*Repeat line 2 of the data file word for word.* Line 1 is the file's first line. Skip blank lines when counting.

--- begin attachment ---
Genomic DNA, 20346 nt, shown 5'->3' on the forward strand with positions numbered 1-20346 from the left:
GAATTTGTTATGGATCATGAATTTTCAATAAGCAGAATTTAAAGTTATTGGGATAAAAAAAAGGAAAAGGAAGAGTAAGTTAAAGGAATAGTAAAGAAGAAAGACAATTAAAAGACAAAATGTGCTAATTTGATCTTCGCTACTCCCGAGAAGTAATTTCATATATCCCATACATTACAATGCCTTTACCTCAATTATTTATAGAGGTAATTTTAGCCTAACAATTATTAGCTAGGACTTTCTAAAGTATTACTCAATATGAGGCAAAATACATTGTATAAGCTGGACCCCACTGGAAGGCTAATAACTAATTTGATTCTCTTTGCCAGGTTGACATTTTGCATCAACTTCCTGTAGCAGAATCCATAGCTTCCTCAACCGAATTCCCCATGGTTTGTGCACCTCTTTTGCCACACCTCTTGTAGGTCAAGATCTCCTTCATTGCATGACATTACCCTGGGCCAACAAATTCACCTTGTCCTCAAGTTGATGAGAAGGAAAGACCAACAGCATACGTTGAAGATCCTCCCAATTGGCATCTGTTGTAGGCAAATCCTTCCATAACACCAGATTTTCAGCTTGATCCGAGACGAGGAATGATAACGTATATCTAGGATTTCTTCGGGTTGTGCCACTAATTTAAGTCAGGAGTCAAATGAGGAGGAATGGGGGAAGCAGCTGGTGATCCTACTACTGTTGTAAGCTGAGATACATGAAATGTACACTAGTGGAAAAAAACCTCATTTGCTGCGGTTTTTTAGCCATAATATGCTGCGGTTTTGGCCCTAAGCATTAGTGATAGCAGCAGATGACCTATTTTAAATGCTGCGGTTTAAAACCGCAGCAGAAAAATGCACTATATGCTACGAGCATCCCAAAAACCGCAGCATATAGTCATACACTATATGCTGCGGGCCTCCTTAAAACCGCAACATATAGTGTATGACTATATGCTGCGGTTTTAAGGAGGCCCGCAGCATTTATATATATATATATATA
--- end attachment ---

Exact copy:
GAATTTGTTATGGATCATGAATTTTCAATAAGCAGAATTTAAAGTTATTGGGATAAAAAAAAGGAAAAGGAAGAGTAAGTTAAAGGAATAGTAAAGAAGAAAGACAATTAAAAGACAAAATGTGCTAATTTGATCTTCGCTACTCCCGAGAAGTAATTTCATATATCCCATACATTACAATGCCTTTACCTCAATTATTTATAGAGGTAATTTTAGCCTAACAATTATTAGCTAGGACTTTCTAAAGTATTACTCAATATGAGGCAAAATACATTGTATAAGCTGGACCCCACTGGAAGGCTAATAACTAATTTGATTCTCTTTGCCAGGTTGACATTTTGCATCAACTTCCTGTAGCAGAATCCATAGCTTCCTCAACCGAATTCCCCATGGTTTGTGCACCTCTTTTGCCACACCTCTTGTAGGTCAAGATCTCCTTCATTGCATGACATTACCCTGGGCCAACAAATTCACCTTGTCCTCAAGTTGATGAGAAGGAAAGACCAACAGCATACGTTGAAGATCCTCCCAATTGGCATCTGTTGTAGGCAAATCCTTCCATAACACCAGATTTTCAGCTTGATCCGAGACGAGGAATGATAACGTATATCTAGGATTTCTTCGGGTTGTGCCACTAATTTAAGTCAGGAGTCAAATGAGGAGGAATGGGGGAAGCAGCTGGTGATCCTACTACTGTTGTAAGCTGAGATACATGAAATGTACACTAGTGGAAAAAAACCTCATTTGCTGCGGTTTTTTAGCCATAATATGCTGCGGTTTTGGCCCTAAGCATTAGTGATAGCAGCAGATGACCTATTTTAAATGCTGCGGTTTAAAACCGCAGCAGAAAAATGCACTATATGCTACGAGCATCCCAAAAACCGCAGCATATAGTCATACACTATATGCTGCGGGCCTCCTTAAAACCGCAACATATAGTGTATGACTATATGCTGCGGTTTTAAGGAGGCCCGCAGCATTTATATATATATATATATA